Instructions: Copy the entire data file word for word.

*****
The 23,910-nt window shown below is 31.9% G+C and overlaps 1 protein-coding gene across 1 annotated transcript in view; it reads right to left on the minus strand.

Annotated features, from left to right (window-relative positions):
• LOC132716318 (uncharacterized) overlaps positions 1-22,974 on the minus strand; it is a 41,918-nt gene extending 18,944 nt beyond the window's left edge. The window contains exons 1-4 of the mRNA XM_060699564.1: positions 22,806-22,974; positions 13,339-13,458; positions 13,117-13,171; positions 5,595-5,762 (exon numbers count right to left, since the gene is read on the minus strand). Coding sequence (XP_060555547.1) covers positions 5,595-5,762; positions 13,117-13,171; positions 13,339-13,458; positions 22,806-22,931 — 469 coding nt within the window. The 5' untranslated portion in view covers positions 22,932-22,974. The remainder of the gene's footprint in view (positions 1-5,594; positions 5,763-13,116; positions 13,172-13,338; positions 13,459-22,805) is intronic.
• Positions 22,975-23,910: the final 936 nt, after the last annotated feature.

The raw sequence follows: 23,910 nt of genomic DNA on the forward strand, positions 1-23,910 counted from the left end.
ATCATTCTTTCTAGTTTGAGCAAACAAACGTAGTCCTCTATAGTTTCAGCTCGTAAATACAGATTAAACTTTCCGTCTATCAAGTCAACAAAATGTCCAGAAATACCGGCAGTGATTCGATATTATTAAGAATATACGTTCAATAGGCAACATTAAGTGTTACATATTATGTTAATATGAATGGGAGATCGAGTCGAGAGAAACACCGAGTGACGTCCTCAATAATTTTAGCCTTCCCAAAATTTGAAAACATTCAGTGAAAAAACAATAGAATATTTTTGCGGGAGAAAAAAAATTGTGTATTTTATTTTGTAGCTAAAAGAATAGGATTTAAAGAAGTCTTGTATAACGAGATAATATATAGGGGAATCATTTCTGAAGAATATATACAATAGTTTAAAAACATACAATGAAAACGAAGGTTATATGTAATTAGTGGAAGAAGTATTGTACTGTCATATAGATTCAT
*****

The 23,910-nt window shown below is 31.9% G+C and overlaps 1 protein-coding gene across 1 annotated transcript in view; it reads right to left on the minus strand.

Annotated features, from left to right (window-relative positions):
• LOC132716318 (uncharacterized) overlaps positions 1-22,974 on the minus strand; it is a 41,918-nt gene extending 18,944 nt beyond the window's left edge. The window contains exons 1-4 of the mRNA XM_060699564.1: positions 22,806-22,974; positions 13,339-13,458; positions 13,117-13,171; positions 5,595-5,762 (exon numbers count right to left, since the gene is read on the minus strand). Coding sequence (XP_060555547.1) covers positions 5,595-5,762; positions 13,117-13,171; positions 13,339-13,458; positions 22,806-22,931 — 469 coding nt within the window. The 5' untranslated portion in view covers positions 22,932-22,974. The remainder of the gene's footprint in view (positions 1-5,594; positions 5,763-13,116; positions 13,172-13,338; positions 13,459-22,805) is intronic.
• Positions 22,975-23,910: the final 936 nt, after the last annotated feature.

The raw sequence follows: 23,910 nt of genomic DNA on the forward strand, positions 1-23,910 counted from the left end.
ATCATTCTTTCTAGTTTGAGCAAACAAACGTAGTCCTCTATAGTTTCAGCTCGTAAATACAGATTAAACTTTCCGTCTATCAAGTCAACAAAATGTCCAGAAATACCGGCAGTGATTCGATATTATTAAGAATATACGTTCAATAGGCAACATTAAGTGTTACATATTATGTTAATATGAATGGGAGATCGAGTCGAGAGAAACACCGAGTGACGTCCTCAATAATTTTAGCCTTCCCAAAATTTGAAAACATTCAGTGAAAAAACAATAGAATATTTTTGCGGGAGAAAAAAAATTGTGTATTTTATTTTGTAGCTAAAAGAATAGGATTTAAAGAAGTCTTGTATAACGAGATAATATATAGGGGAATCATTTCTGAAGAATATATACAATAGTTTAAAAACATACAATGAAAACGAAGGTTATATGTAATTAGTGGAAGAAGTATTGTACTGTCATATAGATTCAT